Today is Monday, Aug. 29, 2011. We’ve just experienced the Virgo New Moon. Virgo is the sign we can associate with hurricanes. Just about all the famous ones (I haven’t found an exception yet) have the Sun in Virgo; Hurricane Irene — downgraded to a tropical storm Sunday morning — is passing over New England during the New Moon in this sign.
My theory about the evacuation of parts of lower Manhattan and the outlying areas of the other boroughs was that this was a practice run for the inevitable floods that will come with global warming.
I lived in one of the Brooklyn evacuation zones for eight years as a kid, and went to high school in another. There was never the faintest notion that these places might flood, much less be evacuated — but now we all know that the sea levels are rising, and storms are becoming more frequent because they draw heat from the sea, which is their one and only natural source of power. As the world gets warmer, the hurricanes become more prodigious. While this one was not Katrina, it moved a heck of a lot of water.
Let’s take a look at the Virgo New Moon chart. The New Moon is conjunct Venus, and trine Jupiter in Taurus and Pluto in Capricorn. Grand trines are aspects that carry momentum. They work like a vortex; think of the Bermuda Triangle, where things go in and (in theory) don’t come out. When the energy gets going in a positive way, that can build on itself. When it becomes a downward spiral, that can perpetuate.
When working with a grand trine, look for something at one of the midpoints to show the way out of the situation, or the way to stabilize it. This isn’t always the case, but you can go to the minor planets for advice. When there’s one or more planets halfway between two points on the triangle, that is called a kite pattern, and it provides a point of egress, or a different way to think of the situation. In the current chart, notice how Chiron is early in one of the water signs (Pisces), which provides just such a focal point. Neptune is nearby in late Aquarius; that counts too, even though it’s slightly out of sign. It’s right in the configuration.
I’ve cast the chart using fewer planets below. You can easily see the four points that make up the kite pattern — Chiron and Neptune are the two that are the highest up, which shift the spiral energy of the grand trine. The one that I think is most meaningful here is Chiron, suggesting the need for emotional grounding in the midst of lots of worldly activity (indicated by the many earth-sign planets in the chart). Neptune also puts a focus on Pisces, though it’s just over the line in the next sign. Together, the Chiron-Neptune conjunction seems to be saying, apply some kind of Pisces approach to whatever the grand trine might represent: compassion, seeing through illusions, creativity, and in general, a spiritually grounded approach.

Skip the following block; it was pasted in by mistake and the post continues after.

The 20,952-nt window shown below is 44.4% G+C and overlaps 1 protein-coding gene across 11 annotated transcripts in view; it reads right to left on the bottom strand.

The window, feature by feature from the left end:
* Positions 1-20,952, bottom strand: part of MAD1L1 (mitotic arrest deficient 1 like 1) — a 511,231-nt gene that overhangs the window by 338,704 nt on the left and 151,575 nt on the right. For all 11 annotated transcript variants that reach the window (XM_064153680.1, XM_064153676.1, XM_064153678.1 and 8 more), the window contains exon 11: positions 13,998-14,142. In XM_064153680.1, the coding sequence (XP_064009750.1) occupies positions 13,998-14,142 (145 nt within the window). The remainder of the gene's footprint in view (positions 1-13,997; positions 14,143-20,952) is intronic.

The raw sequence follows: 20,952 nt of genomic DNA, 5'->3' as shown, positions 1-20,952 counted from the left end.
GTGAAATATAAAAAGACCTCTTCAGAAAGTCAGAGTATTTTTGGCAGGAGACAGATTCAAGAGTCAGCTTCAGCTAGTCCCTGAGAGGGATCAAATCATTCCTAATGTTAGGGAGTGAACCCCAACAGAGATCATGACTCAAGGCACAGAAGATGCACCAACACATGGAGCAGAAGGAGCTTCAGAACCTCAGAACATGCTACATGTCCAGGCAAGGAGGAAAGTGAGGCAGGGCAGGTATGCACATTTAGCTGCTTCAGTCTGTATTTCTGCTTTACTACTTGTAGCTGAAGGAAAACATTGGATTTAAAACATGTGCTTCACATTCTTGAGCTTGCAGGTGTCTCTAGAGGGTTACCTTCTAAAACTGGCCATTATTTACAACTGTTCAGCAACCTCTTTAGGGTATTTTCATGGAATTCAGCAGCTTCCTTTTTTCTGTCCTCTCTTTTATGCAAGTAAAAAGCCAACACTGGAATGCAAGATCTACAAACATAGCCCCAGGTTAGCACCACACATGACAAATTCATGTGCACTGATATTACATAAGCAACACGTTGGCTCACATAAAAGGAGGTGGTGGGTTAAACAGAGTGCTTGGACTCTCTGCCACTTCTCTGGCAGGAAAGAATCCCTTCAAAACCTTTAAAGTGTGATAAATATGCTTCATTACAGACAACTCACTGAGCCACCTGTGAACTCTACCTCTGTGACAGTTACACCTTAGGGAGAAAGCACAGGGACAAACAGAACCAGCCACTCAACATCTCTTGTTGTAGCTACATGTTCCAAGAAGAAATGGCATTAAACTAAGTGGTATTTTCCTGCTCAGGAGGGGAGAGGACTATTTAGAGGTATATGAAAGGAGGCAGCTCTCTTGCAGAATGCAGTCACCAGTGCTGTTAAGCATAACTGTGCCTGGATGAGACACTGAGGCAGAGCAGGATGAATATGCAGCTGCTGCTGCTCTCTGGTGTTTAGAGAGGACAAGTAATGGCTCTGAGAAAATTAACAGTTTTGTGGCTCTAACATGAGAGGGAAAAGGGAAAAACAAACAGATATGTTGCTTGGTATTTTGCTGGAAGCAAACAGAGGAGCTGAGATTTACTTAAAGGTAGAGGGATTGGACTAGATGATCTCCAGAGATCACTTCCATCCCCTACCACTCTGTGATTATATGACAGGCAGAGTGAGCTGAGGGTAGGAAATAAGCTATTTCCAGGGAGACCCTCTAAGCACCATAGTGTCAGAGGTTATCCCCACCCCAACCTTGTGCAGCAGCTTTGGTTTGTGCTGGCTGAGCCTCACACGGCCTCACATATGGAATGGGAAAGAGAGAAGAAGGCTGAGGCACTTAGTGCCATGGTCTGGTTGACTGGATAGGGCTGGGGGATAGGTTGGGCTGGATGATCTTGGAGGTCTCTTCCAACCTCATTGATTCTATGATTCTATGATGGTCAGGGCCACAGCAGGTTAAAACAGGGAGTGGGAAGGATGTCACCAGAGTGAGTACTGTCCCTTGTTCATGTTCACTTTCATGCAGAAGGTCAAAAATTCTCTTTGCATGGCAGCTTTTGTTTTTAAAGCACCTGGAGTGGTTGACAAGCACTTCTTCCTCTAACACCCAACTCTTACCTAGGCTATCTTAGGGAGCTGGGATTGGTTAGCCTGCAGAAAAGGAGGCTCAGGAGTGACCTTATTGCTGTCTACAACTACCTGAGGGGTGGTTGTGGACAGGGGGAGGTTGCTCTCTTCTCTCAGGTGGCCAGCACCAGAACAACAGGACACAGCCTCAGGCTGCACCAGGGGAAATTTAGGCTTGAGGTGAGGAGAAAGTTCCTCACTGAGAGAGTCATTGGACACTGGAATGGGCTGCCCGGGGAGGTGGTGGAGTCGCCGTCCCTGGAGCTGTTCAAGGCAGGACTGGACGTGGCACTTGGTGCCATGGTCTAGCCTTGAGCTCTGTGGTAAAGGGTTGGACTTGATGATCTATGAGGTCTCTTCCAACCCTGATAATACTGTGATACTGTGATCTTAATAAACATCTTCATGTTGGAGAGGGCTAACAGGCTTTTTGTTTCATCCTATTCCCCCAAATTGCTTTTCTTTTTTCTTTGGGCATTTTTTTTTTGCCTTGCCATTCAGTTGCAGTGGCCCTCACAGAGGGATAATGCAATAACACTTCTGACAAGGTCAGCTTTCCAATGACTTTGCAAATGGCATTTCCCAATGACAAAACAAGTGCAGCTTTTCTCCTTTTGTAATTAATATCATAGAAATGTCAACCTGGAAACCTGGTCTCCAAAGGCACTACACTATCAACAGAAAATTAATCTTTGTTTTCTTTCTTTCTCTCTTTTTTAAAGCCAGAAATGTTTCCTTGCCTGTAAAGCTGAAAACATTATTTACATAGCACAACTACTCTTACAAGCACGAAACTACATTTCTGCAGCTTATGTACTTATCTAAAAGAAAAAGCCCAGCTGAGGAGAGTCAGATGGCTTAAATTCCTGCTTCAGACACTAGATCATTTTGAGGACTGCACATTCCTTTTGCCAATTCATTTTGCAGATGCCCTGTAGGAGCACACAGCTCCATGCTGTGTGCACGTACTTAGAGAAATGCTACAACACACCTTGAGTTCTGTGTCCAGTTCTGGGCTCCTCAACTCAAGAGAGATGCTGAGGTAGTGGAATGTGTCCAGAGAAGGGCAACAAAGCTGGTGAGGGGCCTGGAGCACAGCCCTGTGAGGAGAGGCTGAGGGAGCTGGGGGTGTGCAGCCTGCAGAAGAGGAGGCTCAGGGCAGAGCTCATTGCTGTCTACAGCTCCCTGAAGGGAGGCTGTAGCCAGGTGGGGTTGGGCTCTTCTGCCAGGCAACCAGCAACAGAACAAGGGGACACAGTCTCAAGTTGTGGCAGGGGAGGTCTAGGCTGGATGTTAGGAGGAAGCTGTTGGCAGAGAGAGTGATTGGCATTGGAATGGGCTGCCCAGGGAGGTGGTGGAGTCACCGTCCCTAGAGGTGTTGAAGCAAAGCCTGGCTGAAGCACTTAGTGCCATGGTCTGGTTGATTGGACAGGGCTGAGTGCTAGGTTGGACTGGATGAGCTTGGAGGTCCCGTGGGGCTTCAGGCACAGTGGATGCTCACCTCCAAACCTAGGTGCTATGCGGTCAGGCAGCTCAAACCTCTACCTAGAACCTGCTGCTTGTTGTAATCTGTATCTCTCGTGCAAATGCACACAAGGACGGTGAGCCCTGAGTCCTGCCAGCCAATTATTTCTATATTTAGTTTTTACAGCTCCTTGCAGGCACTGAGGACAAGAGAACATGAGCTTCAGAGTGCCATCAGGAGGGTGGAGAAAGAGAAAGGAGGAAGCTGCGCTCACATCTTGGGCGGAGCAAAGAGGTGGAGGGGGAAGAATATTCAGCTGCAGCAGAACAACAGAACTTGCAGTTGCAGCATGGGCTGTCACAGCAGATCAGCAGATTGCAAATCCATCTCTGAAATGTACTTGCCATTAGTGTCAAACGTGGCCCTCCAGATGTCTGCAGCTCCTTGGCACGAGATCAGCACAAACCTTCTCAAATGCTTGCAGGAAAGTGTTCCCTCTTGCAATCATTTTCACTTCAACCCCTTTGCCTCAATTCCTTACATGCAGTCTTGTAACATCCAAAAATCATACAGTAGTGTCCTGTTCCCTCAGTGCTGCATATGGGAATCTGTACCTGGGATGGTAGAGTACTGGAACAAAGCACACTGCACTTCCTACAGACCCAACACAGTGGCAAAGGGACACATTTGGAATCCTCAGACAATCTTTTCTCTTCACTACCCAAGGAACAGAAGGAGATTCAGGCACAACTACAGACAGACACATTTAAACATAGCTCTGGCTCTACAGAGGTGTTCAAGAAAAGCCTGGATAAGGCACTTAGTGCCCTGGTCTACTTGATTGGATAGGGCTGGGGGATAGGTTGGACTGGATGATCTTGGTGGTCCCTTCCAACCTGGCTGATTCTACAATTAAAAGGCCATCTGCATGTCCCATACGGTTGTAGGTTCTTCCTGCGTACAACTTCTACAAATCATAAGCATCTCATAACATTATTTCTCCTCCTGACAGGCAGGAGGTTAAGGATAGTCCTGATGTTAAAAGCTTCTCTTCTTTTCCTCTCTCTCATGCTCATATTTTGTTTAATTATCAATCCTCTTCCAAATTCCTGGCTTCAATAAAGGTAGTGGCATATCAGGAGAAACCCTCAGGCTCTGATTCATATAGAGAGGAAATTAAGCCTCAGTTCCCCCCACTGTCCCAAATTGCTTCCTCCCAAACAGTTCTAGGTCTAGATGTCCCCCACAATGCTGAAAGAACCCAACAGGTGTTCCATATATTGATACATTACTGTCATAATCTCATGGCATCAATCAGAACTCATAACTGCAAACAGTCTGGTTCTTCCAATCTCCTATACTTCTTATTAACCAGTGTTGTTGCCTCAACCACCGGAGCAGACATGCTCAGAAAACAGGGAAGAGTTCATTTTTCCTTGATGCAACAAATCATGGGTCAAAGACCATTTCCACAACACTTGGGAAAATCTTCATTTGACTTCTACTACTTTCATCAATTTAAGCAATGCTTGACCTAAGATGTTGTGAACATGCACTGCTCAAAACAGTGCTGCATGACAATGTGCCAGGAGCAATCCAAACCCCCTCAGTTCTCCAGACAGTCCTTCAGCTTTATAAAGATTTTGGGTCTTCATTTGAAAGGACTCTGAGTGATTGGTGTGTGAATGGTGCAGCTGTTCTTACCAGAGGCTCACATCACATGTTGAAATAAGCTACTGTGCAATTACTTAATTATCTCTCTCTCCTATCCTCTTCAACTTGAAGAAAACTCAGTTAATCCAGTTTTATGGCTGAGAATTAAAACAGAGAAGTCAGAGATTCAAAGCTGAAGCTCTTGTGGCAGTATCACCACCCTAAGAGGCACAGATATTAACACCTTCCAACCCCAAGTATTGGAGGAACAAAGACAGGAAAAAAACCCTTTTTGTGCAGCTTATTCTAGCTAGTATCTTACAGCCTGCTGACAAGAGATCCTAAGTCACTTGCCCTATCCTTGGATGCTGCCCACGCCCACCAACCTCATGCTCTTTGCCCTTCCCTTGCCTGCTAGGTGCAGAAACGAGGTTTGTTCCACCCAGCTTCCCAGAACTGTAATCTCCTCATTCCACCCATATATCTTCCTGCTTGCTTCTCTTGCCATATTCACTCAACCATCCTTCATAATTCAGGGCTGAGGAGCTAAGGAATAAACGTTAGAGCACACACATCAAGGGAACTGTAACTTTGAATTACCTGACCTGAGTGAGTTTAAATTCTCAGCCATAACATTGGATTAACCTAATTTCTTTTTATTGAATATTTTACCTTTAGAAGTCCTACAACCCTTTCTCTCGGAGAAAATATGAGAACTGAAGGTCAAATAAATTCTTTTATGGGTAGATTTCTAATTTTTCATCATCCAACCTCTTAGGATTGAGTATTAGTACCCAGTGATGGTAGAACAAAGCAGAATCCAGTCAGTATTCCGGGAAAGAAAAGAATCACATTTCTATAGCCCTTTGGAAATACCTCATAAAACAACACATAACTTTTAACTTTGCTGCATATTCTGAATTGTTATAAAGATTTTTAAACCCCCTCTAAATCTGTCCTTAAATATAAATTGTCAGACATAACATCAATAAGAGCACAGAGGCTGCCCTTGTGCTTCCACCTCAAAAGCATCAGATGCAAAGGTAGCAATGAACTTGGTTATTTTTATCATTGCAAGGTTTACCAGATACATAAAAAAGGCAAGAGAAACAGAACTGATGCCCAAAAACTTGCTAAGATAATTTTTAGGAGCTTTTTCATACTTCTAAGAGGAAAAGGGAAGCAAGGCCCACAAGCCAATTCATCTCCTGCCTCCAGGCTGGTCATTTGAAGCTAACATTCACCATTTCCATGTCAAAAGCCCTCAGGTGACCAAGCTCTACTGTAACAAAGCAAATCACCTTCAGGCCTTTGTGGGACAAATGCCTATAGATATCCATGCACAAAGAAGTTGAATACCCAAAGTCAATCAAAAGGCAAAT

There are many subtle aspects in this chart (including a number of sesquiquadrates or 135 degree aspects) — and they would require a long technical explanation that I will leave for those reading to add to the comments. But I would point out the aspect from Vesta, the highest planet in the chart cast for this location — to me this is about making space for whatever the rest of the aspect structure is describing. The aspect from Sun/Moon/Venus to Vesta is a quincunx (150 degrees). That’s another way of saying it’s a kind of stretch, something you have to notice and reach for. The classical keyword of the quincunx is adjustment. It’s not quite a trine (ease of flow) and not quite an opposition (direct confrontation). It’s halfway between. Both parties need to be willing to give up a little to have a lot.
One last thing to point out. Mercury and Jupiter are an important pair of planets, because they are associated with the entire mutable cross. Jupiter is connected to Sagittarius and Pisces; Mercury is connected to Gemini and Virgo.
At the moment, Mercury is coming out of a station direct (it was retrograde for three weeks, ending Friday), and Jupiter is close to a station retrograde (it will be retrograde from Aug. 30 to Dec. 25). Both planets have a spotlight shining on them, and the stations give the sensation of a turning point we may not quite understand. These turning points are always around us; we find them most easily when we get caught in our own resistance, and notice the point of friction. There is a reminder here to see the world from one another’s point of view (many, many relationships are signified by the Mercury-Jupiter contrast) and to make sure that your own viewpoint changes and evolves on a fairly regular basis. Keep your files updated, and respond to your actual environment and the actual facts as you know them.